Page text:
Web ads help subsidize free content and services, and have made Google into the behemoth it is today. But the software used to tailor them to a user’s interests can only do this by analyzing the words on a webpage.
Qiang Yang at Hong Kong University of Science and Technology wants to change that. He has developed software able to select contextual ads based on the contents of images or videos on a page. Yang and colleagues from Shanghai Jiao Tong University in China presented their work at the AAAI Conference on Artificial Intelligence in Atlanta last week.
Many fast-growing parts of the Web, such as Facebook or Google’s Picasa, are populated with user-generated images. They could become a rich advertising opportunity with the right technology, says Yang. “Many photos in online photo albums and video scenes do not have texts to describe them,” he says. “People browsing through their own or others’ online photo albums are a potential audience for adverts.” Today, he says, it’s impossible to reach people where there is no surrounding text.
To match an advertisement to an image, the group’s software first converts the image to a collection of words. The software was trained to do this by crawling around 60,000 images on Flickr that have tags added by users.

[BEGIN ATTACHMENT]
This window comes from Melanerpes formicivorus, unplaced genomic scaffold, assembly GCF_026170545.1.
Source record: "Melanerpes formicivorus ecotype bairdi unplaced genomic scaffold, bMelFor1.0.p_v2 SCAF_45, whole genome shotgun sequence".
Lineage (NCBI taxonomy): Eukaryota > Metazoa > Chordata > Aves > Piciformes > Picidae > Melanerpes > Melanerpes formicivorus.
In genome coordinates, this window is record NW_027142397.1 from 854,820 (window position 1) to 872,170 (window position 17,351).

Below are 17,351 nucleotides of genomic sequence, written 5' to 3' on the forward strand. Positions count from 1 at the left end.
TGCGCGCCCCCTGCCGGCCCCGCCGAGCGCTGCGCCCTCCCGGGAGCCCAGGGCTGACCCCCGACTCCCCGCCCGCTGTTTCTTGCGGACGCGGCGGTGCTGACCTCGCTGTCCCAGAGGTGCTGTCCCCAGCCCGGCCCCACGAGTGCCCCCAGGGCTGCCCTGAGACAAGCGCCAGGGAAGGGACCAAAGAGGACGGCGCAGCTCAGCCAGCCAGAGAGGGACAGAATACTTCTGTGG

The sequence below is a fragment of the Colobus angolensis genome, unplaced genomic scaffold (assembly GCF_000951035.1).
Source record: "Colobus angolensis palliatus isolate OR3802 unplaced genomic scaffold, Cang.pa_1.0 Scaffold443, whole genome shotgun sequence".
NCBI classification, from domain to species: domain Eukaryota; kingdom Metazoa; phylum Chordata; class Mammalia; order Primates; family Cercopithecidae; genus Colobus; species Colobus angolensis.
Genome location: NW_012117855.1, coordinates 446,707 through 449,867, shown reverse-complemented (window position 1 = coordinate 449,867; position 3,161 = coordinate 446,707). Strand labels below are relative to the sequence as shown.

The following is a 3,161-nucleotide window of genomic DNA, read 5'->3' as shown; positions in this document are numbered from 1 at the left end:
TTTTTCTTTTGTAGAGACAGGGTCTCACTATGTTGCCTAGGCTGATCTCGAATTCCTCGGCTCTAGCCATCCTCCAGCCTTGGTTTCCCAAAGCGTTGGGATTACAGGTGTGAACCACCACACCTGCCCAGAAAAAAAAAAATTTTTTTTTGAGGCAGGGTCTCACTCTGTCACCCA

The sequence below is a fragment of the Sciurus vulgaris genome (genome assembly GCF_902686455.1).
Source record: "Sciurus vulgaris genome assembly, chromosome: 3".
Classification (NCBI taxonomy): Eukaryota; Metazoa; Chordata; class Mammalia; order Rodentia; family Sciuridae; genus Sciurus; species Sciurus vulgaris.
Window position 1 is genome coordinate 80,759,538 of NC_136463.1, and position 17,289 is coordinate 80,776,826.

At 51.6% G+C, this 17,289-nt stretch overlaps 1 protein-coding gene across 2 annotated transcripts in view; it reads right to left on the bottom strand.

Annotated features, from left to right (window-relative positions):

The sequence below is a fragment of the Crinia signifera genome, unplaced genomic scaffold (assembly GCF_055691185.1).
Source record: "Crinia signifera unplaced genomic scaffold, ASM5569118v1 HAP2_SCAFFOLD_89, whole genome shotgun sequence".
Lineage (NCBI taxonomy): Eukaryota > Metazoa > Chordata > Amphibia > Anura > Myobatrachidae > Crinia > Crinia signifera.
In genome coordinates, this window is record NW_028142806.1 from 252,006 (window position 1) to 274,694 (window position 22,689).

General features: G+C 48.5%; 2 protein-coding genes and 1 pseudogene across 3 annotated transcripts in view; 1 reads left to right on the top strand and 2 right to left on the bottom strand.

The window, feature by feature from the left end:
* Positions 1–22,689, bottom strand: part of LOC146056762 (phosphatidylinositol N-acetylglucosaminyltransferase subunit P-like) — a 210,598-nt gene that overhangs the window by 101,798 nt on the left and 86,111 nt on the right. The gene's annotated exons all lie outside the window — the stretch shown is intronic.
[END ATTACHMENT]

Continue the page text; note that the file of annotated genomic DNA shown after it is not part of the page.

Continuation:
Any new image can then be roughly summarized with a few words, and a second algorithm uses those words to select an ad to display. In trials of the technique, ads were matched to more than 300,000 images found through Microsoft’s MSN search engine (prior to its rebranding as Bing) using popular search terms. The results were good, says Yang. For example, a photo of a tree frog caused ads to be selected for pet supplies. One of a boat and a beach called up ads for sailing holidays and boat shoes.
The approach is an example of a machine-learning technique dubbed “transfer learning,” says Yang. “Transfer learning tries to learn in one space (text) and then apply the learned model to a very different feature space (such as images),” he says. “It aims to imitate human learning when we can apply our learned knowledge in, say, playing chess, to a seemingly different domain such as strategic planning in business.”